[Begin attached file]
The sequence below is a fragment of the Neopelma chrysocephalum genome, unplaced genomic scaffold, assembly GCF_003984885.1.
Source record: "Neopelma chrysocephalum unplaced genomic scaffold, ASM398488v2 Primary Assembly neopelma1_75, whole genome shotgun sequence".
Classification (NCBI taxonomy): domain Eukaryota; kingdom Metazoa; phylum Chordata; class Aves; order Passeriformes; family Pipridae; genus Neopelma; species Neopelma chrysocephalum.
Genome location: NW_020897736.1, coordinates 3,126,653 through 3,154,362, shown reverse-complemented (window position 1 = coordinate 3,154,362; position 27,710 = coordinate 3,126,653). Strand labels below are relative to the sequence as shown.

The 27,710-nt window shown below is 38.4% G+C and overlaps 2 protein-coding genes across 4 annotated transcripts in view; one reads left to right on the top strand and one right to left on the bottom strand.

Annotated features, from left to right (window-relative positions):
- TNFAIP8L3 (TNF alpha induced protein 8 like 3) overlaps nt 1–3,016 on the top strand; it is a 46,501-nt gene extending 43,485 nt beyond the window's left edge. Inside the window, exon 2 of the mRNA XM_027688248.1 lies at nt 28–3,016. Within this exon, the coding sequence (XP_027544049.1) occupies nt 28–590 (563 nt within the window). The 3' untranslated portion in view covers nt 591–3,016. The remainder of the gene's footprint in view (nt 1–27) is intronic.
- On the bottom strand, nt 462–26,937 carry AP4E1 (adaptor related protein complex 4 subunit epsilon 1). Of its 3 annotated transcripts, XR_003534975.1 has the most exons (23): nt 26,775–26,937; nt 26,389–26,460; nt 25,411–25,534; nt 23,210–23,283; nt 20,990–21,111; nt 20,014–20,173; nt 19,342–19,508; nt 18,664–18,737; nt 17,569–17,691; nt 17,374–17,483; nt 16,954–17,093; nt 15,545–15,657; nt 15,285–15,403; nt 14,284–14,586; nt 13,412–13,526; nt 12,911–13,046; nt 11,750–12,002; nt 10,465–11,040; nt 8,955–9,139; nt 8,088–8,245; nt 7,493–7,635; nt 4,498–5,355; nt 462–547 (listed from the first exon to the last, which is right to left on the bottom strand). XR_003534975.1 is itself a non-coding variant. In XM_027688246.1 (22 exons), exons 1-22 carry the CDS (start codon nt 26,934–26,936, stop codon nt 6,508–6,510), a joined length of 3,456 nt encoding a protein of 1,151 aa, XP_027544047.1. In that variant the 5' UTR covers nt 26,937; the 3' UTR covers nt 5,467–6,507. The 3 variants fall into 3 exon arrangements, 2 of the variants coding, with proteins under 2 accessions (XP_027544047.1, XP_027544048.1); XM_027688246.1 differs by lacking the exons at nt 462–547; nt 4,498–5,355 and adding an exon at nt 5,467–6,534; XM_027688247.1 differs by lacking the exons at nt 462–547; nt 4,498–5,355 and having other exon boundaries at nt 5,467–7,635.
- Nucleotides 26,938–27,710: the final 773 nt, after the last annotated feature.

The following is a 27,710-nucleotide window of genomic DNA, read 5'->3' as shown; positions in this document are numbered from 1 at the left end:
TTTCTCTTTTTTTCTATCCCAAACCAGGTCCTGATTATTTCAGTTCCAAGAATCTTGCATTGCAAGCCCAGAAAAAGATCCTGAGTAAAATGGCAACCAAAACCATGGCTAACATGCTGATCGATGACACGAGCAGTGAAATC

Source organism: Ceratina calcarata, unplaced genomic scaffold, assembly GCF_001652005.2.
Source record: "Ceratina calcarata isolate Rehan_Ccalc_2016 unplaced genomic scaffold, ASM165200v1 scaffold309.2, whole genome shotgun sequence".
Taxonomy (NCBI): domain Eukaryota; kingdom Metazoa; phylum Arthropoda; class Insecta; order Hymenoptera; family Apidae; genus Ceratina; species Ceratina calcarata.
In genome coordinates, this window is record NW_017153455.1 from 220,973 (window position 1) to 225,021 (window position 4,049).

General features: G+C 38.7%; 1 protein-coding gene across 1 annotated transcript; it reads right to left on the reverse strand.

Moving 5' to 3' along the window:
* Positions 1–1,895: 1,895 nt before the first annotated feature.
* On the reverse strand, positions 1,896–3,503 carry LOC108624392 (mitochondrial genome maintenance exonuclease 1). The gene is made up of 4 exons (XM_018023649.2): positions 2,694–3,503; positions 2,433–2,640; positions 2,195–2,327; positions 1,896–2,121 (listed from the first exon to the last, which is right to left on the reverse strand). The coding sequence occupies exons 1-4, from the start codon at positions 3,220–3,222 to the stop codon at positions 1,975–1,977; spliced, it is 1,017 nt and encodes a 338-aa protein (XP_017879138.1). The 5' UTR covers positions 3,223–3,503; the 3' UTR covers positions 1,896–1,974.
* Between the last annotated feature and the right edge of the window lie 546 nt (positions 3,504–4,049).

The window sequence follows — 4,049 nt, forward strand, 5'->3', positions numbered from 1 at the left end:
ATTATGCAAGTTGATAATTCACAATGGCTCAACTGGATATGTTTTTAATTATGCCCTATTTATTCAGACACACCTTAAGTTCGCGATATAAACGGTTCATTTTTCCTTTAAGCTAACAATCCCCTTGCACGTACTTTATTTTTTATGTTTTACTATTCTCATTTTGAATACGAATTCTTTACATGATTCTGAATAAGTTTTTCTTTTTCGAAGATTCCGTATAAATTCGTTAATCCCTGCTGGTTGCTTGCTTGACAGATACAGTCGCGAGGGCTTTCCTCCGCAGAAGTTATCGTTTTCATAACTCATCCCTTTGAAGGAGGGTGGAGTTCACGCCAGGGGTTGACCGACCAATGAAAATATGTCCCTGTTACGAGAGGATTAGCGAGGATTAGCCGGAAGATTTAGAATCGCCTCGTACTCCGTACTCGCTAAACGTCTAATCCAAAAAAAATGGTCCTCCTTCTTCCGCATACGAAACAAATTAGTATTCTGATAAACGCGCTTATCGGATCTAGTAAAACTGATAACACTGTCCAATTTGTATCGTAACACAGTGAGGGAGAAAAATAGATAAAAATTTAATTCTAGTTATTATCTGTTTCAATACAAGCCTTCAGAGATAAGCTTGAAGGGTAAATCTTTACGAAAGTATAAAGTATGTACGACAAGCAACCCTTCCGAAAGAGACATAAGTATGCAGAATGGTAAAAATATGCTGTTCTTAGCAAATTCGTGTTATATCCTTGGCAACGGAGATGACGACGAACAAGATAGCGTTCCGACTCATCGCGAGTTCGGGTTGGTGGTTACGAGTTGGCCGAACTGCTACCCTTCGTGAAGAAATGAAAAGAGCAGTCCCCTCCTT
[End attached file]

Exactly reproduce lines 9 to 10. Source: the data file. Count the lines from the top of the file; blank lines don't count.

- Nucleotides 26,938–27,710: the final 773 nt, after the last annotated feature.

The following is a 27,710-nucleotide window of genomic DNA, read 5'->3' as shown; positions in this document are numbered from 1 at the left end: